This is possibly the most intriguing site in Normandy, that poses more
questions than it provides answers.
Set into a cliff overlooking the bay of Cherbourg, it was built by the French
Navy, in the years preceding the Second World War to be a storage depot for the
fuel needed to maintain the fleet based in Cherbourg.
The fuel was pumped from tankers moored in the outer harbour to the huge
underground storage tanks. The fuel was kept heated by using live steam, this
enabled it to flow down to the port by gravity. On the site nearby there were
five fuel tanks on the surface. (One was bombed by the R.A.F.)
At Brecourt there were eight tanks linked by underground tunnels.
By 1941 when France, the Germans only used six of the tanks The tanks are huge,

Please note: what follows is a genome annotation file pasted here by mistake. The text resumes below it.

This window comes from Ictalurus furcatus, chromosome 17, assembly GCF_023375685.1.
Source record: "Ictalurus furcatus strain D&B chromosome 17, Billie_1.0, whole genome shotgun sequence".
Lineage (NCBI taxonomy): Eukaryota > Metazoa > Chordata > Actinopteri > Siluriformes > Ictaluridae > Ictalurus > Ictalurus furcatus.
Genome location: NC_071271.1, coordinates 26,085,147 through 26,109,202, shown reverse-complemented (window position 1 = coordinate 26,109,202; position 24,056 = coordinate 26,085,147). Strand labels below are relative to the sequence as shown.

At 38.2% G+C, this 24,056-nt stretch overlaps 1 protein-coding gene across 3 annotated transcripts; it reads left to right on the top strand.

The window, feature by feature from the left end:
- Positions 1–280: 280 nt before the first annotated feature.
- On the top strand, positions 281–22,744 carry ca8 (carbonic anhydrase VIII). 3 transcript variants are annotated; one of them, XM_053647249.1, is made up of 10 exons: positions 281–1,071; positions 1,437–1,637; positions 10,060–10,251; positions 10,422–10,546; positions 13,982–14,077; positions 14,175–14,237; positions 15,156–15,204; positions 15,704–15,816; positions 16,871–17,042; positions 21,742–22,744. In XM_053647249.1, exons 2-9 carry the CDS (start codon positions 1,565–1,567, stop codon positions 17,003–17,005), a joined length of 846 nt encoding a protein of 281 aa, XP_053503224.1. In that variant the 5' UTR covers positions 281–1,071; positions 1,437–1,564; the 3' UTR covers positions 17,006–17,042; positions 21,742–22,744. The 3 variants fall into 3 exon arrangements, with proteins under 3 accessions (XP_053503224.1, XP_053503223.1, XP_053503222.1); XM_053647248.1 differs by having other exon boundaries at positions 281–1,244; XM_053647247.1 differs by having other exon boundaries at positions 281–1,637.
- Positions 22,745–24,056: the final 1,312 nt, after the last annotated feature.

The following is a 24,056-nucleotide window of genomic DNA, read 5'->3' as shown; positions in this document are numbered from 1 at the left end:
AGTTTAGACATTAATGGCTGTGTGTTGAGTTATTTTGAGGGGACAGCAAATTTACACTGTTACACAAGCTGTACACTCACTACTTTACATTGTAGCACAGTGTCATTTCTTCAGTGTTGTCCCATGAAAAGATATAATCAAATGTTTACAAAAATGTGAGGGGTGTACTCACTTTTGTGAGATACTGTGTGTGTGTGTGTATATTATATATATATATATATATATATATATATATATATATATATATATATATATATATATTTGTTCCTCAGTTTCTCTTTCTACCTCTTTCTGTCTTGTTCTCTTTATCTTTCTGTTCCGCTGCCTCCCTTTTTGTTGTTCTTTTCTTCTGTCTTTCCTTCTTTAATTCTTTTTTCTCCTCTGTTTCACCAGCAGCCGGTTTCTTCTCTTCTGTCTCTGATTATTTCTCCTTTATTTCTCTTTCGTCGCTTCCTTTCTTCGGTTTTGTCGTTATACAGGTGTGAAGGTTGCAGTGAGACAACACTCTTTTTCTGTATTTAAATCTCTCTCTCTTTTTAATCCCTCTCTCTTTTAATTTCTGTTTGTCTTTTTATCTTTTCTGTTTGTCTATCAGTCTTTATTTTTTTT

made from concrete with steel liners they measure 240 ft long, 50 feet wide and
50 ft deep. During the occupation by the Germans, Cherbourg was only a base for
fast motor patrol vessels and the storage tanks were not used to their full
potential and were drained of fuel.
The Germans took an interest in the site in 1941 and equipped four of the
storage tanks with floors on three levels to make underground workshops and
This was initially intended for a V2 preparation and launch area.
Early in 1944 the site was converted for the assembly, preparation and launching
of V1's early in 1944.
The site was not completed by the time of the liberation, but the amount of
works completed is impressive.
The launch area was then built alongside two of the service tunnels, at the
extreme north of the site.
A poor copy of the German plans indicates a further ramp was planned to the east
of the area. Evidence of the starting of this work can be seen in the tunnel,
although no work on the ramp seems to have taken place.
A German document talks of four ramps being planned. Two lateral tunnels were
built by the Germans, but it is not clear whether these were intended for V1 or
Brecourt is the only site that would have been used for both the V systems